SHEIKH SA'AD, Occupied Eastern Jerusalem — A traffic light, yet no traffic at all. In fact, a traffic light...for pedestrians only. And even they move little. There are restrictions on walking out of this village (pop. 3,000).
The 1,200 villagers who carry Palestinian identity papers have no way of crossing the barrier to leave the village. That's a privilege reserved for the 1,800 who hold Israeli identity cards. They can cross the fence by foot, in principle. But even that can be daunting.
This is Jerusalem's backyard, the backyard of Israel's occupation of East Jerusalem.
Alongside the traffic light, the improvised sign reads: "Driving permitted on green alone." But the light is always red.
Israeli demolition of a Palestinian home in occupied East Jerusalem.
This is Sheikh Sa'ad, literally caught between a rock and a hard place.
The village lies between Wadi Nar, the steep Biblical Kidron Valley which flanks it on three sides, and Israel's security wall on its eastern side. A special extra segment of that fence cuts through Sheikh Sa'ad and prevents access into the Israeli-occupied part of Jerusalem, which since 1967 has been under Israeli control.
A few years ago Israel built the security wall to keep out would-be Palestinian suicide bombers.
That's left the Palestinians of Sheikh Sa'ad in a double bind. They are isolated both from the rest of the West Bank that's under the control of the Palestinian Authority, and from Jerusalem.
Even though the Palestinian Intifadah has subsided, the barriers remain intact.
That leaves people here still arbitrarily cut off by the fence from the adjacent neighborhood, Jabel Mukaber. Unlike Sheikh Sa'ad, Jabel Mukaber falls entirely under the municipal jurisdiction of East Jerusalem.
The people of Jabel Mukaber enjoy the services which the Israeli authorities of Jerusalem accord the Palestinians of the eastern occupied part of the city. Even if they carry Israeli IDs, their neighbors in Sheikh Sa'ad do not.
A ruling in their favor by the Israeli High Court has not been able to alleviate the acute conditions of the residents of this isolated village.
In March this year, the Court denied a petition to relocate the extra section of the fence that separates Sheikh Sa'ad from Jabel Mukaber to the other side of the village. But it did rule that the Israeli authorities must allow residents round-the-clock access to and from Jerusalem.
Still, the red light remains on. It doesn't turn green, even for ambulances or fire engines. Absurdly, emergency traffic must be coordinated in advance with the Israeli occupation authorities.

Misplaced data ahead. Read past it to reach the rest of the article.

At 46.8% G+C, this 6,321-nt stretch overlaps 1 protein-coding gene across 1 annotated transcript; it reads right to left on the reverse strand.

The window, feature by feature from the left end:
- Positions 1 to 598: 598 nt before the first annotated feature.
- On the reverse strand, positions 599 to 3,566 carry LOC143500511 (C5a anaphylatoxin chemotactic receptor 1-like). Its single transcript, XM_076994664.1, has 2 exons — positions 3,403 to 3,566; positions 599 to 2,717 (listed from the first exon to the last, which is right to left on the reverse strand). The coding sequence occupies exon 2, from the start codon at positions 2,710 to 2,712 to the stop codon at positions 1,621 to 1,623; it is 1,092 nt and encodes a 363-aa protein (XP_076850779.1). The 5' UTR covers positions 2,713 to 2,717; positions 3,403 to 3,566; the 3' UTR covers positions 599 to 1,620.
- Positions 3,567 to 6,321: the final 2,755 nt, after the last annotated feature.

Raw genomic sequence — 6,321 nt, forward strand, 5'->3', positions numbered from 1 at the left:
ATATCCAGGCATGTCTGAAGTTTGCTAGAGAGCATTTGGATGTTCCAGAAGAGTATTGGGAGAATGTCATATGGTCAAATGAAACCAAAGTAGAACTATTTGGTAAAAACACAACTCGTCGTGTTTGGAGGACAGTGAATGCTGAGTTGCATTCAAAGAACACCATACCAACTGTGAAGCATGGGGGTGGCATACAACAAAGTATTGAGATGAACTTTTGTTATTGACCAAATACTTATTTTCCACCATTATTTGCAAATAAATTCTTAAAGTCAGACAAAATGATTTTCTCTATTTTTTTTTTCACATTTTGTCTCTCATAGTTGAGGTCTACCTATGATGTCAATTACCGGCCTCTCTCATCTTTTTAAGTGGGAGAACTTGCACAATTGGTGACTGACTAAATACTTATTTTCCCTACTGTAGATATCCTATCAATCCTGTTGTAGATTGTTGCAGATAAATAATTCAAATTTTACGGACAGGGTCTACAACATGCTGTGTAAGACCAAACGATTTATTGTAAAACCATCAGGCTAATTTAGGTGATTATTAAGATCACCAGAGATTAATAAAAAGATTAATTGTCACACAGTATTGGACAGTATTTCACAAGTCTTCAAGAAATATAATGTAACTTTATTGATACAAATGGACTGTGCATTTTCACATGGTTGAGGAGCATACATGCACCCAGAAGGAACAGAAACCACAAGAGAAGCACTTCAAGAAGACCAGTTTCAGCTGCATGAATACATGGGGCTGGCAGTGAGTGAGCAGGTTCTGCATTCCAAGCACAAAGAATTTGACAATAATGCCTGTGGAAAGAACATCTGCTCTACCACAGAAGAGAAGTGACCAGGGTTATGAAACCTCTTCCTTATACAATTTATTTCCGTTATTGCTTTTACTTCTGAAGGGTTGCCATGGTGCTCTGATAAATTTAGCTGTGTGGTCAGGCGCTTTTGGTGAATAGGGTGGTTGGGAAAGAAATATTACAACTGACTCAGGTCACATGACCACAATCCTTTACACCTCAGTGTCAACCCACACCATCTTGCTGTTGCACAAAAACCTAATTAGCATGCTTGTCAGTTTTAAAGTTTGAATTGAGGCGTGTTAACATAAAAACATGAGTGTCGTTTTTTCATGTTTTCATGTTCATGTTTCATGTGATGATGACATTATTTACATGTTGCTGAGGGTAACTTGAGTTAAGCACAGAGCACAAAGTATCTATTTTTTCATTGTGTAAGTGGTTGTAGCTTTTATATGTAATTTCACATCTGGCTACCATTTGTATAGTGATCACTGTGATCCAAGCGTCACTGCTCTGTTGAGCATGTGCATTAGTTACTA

Any commercial vehicle from Jerusalem is barred from driving through the barrier. That means all supplies must be carried in by hand by those who have permission to make the journey on foot.
Volunteers from the NGO, MachsomWatch (Checkpoint Watch), an Israeli women's group that monitors checkpoints, report several incidents in which pregnant women and sick infants were held up for long periods by the Israeli border guards. "They did so for absolutely no reason," Shulamit, one of the 'watchers', told IPS.
"I saw instances where women were not even allowed to pass on foot. They had to do a major roundabout detour to the hospital through the Palestinian- controlled area of the West Bank on the far side of the security wall. That takes hours."
Ziad, a resident of Sheikh Sa'ad, recalls another case when a villager had suffered a heart attack. "We called the ambulance. It took quite a while to reach the checkpoint. Even then the guards weren't prepared to let it through.
"A paramedic asked to cross by foot. The guards refused even that. Eventually, he was told he could go through on his own without any of the equipment in the ambulance. By the time he finally reached the man, he'd already passed away."
Regular health and education facilities are available to the residents of Sheikh Sa'ad, but only in Jabel Mukaber. That means they can't reach them.
Some of the homes in Sheikh Sa'ad are technically defined by Israel as part of Jerusalem, part of the area it annexed 43 years ago. That makes residents liable to municipal taxes. Yet they cannot drive into town — their own town by the Israeli tax book — to pay such taxes.
A month ago, under pressure, the army finally announced that vehicles with the appropriate permit would be allowed to cross.
Residents, however, say they have still to see the change. They plan to re- petition the court to relieve their isolation. According to their attorney, Nasser Iyyat, the military authorities have continued to mislead the court. "Since March, and despite the ruling, no vehicles are allowed through."
If approached, the High Court may well rule again in favor of the Palestinians but, as so often in the past, military authorities might well find a way to enlist a 'security' argument to ensure any such court ruling is not implemented in practice.
"Someone in the defense establishment has clearly decided to make a mockery of the court," wrote Avi Issacharoff, in the liberal Haaretz newspaper. "Where is the security threat? Everyone is hiding behind the court ruling. Somehow, though, they ignore what's happening on the ground."